Government expresses concern over UK hostile tone to NI protocol
The government is concerned about the British government’s increasingly hostile tone to the Northern Ireland protocol, according to RTÉ News.
It follows Taoiseach Micheál Martin’s meeting with British Prime Minister Boris Johnson at Checkers on Friday, as well as an article published yesterday by David Frost, Britain’s chief minister on protocol, in which he reiterated his point of view that the protocol in its current form was not sustainable.
Dublin is now concerned that London will push for a complete rewrite of the protocol, beyond simply implementing flexibilities through ongoing technical discussions with the European Commission.
A high-level Irish source also called “irresponsible” the suggestion, as the UK government has informed, that the EU should provide a solution to the issues surrounding the backstop before July 12, the peak of the crisis. season of loyalist marches.
Last week, Mr. Frost met with a delegation from the Council of Loyalist Communities, which includes members of loyalist paramilitary groups. Subsequently, he said the Protocol “may not be sustainable” in its current form.
In the Sunday Mail yesterday, Mr Frost accused the EU of having a “purist” view of the protocol and that the UK “did not foresee this when we approved the protocol and it has no effect. meaning”.
He said consent for the protocol was “fragile” and recalled the recent riots in Belfast and elsewhere. “Protests have taken place and political stability is in danger,” he wrote.
“The EU has a responsibility here. The protocol is a common agreement between the UK and the EU. The EU needs, quickly, to find a new approach and new solutions.”
However, the government is concerned that Frost is raising expectations, as unionism evolves into a tougher stance, that the protocol will be scrapped.
“The risk is that they are aiming for a result which is not achievable,” said a government source.
Officials say they have taken note of new indications that the UK government may take further unilateral action on the protocol, or even trigger Article 16, which gives a party to the Brexit Withdrawal Agreement the ability to suspend some of the its elements for a short time.
The government now believes, following Friday’s Checkers meeting, that London is changing its rhetoric to say that while the protocol somehow makes Northern Ireland different from the rest of the UK, it violates the Good Friday agreement.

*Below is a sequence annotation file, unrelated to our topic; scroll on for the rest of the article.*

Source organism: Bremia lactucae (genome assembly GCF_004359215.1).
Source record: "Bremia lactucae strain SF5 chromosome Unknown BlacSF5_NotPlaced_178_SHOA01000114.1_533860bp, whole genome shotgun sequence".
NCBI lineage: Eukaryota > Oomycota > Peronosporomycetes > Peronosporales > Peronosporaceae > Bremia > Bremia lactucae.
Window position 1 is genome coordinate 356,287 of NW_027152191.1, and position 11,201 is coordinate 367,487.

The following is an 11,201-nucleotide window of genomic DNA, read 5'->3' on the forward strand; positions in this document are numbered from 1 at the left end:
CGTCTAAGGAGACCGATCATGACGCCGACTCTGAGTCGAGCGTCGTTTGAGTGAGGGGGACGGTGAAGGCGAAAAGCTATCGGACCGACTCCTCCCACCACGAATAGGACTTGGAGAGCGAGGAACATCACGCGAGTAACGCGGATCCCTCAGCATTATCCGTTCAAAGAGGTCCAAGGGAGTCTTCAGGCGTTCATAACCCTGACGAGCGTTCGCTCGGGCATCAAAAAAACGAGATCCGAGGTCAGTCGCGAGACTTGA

“The argument [at the meeting] was that the Protocol does not have community support in Northern Ireland, so it does not protect the Good Friday Agreement, ”said a source.
“The community that doesn’t like it just wants it to go away because it treats Northern Ireland differently from Britain. That was the argument. It’s a big step forward, to resume. Boris Johnson’s phrase, which he repeated, about ‘sanding down’ the Protocol. It was clear he was talking about some degree of change to this one. “
The Northern Ireland Protocol was approved by the British government and the European Union as part of the Brexit Withdrawal Agreement in October 2019.
It is designed to avoid a rigid border on the island of Ireland by keeping Northern Ireland in the EU’s single market for goods, but it does require checks and controls to be carried out on goods entering Ireland of the North from Great Britain, in particular on food and vegetable products.
The two sides agreed last December on a series of grace periods and easements, relating to food controls, on how the Protocol – which entered into force on January 1 – would be implemented.
Another grace period was agreed for how drugs entering Northern Ireland from Britain would be handled.
In March, the UK unilaterally extended one of the grace periods and put in place its own exemptions for traders. The European Commission filed a lawsuit against the UK on March 15, and it is understood that London gave its formal response to the lawsuit on Friday.
EU and UK officials have been engaged in detailed technical talks for several months, seeking other ways to relax the protocol.
The EU has suggested that the UK government temporarily align itself – perhaps for several years – with EU food safety and animal health rules to avoid up to 80% of the checks required in the EU. the ports of Northern Ireland.
However, the UK flatly refused. London is seeking a risk-based approach to problems, in which food categories are assessed for the risk they may pose to the EU’s single market and consumer safety.
The EU considers the risk-based approach incompatible with the food safety and animal health rules to which 27 Member States are bound and runs counter to the “precautionary principle” underlying the safety regime food from the EU.
London is also pushing for an “equivalency” agreement, similar to the one in force between the EU and New Zealand, in which the EU recognizes New Zealand’s food security regime in ways that reduce – but no to eliminate – some of the controls on imports.
The EU argued that the volumes of food shipped from Britain to Northern Ireland are of a different order of magnitude and diversity compared to shipments from New Zealand to the EU.
The Irish government believes the latest hardening of the UK’s stance will now inevitably be addressed by EU leaders when they meet for an informal two-day summit in Brussels next week.